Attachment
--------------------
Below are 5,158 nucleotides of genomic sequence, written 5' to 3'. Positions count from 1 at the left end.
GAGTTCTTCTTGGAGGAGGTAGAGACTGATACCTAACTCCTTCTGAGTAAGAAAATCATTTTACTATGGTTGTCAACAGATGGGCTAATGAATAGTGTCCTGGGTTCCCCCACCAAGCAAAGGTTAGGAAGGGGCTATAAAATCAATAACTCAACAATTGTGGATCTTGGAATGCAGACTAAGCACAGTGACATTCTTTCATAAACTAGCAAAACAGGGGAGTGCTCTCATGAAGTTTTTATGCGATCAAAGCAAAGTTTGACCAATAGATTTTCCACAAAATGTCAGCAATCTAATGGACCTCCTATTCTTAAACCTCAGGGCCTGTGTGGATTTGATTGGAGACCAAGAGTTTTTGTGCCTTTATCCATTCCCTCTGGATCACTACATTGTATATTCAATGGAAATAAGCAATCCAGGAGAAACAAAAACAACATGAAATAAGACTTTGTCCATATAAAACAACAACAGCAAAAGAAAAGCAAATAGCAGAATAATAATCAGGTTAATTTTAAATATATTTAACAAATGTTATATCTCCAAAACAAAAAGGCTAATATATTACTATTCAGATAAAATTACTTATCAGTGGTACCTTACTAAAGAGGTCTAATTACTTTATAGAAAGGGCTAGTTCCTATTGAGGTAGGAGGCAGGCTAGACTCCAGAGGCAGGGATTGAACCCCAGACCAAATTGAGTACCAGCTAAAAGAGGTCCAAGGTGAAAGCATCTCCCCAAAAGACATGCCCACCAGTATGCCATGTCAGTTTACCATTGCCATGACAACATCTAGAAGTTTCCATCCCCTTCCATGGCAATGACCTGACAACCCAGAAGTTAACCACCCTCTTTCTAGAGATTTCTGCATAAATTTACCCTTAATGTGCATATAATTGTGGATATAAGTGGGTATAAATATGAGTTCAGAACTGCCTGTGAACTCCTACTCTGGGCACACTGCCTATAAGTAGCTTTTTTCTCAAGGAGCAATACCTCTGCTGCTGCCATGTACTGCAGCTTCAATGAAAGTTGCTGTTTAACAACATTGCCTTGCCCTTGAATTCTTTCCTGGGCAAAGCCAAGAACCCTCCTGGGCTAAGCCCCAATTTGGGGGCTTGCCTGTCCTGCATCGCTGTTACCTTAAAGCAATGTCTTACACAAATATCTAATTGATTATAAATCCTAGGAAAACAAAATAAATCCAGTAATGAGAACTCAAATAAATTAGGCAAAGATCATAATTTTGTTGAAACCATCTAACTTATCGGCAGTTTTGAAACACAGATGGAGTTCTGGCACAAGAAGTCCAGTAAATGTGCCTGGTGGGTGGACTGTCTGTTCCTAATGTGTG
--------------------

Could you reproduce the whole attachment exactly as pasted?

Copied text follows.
Below are 5,158 nucleotides of genomic sequence, written 5' to 3'. Positions count from 1 at the left end.
GAGTTCTTCTTGGAGGAGGTAGAGACTGATACCTAACTCCTTCTGAGTAAGAAAATCATTTTACTATGGTTGTCAACAGATGGGCTAATGAATAGTGTCCTGGGTTCCCCCACCAAGCAAAGGTTAGGAAGGGGCTATAAAATCAATAACTCAACAATTGTGGATCTTGGAATGCAGACTAAGCACAGTGACATTCTTTCATAAACTAGCAAAACAGGGGAGTGCTCTCATGAAGTTTTTATGCGATCAAAGCAAAGTTTGACCAATAGATTTTCCACAAAATGTCAGCAATCTAATGGACCTCCTATTCTTAAACCTCAGGGCCTGTGTGGATTTGATTGGAGACCAAGAGTTTTTGTGCCTTTATCCATTCCCTCTGGATCACTACATTGTATATTCAATGGAAATAAGCAATCCAGGAGAAACAAAAACAACATGAAATAAGACTTTGTCCATATAAAACAACAACAGCAAAAGAAAAGCAAATAGCAGAATAATAATCAGGTTAATTTTAAATATATTTAACAAATGTTATATCTCCAAAACAAAAAGGCTAATATATTACTATTCAGATAAAATTACTTATCAGTGGTACCTTACTAAAGAGGTCTAATTACTTTATAGAAAGGGCTAGTTCCTATTGAGGTAGGAGGCAGGCTAGACTCCAGAGGCAGGGATTGAACCCCAGACCAAATTGAGTACCAGCTAAAAGAGGTCCAAGGTGAAAGCATCTCCCCAAAAGACATGCCCACCAGTATGCCATGTCAGTTTACCATTGCCATGACAACATCTAGAAGTTTCCATCCCCTTCCATGGCAATGACCTGACAACCCAGAAGTTAACCACCCTCTTTCTAGAGATTTCTGCATAAATTTACCCTTAATGTGCATATAATTGTGGATATAAGTGGGTATAAATATGAGTTCAGAACTGCCTGTGAACTCCTACTCTGGGCACACTGCCTATAAGTAGCTTTTTTCTCAAGGAGCAATACCTCTGCTGCTGCCATGTACTGCAGCTTCAATGAAAGTTGCTGTTTAACAACATTGCCTTGCCCTTGAATTCTTTCCTGGGCAAAGCCAAGAACCCTCCTGGGCTAAGCCCCAATTTGGGGGCTTGCCTGTCCTGCATCGCTGTTACCTTAAAGCAATGTCTTACACAAATATCTAATTGATTATAAATCCTAGGAAAACAAAATAAATCCAGTAATGAGAACTCAAATAAATTAGGCAAAGATCATAATTTTGTTGAAACCATCTAACTTATCGGCAGTTTTGAAACACAGATGGAGTTCTGGCACAAGAAGTCCAGTAAATGTGCCTGGTGGGTGGACTGTCTGTTCCTAATGTGTG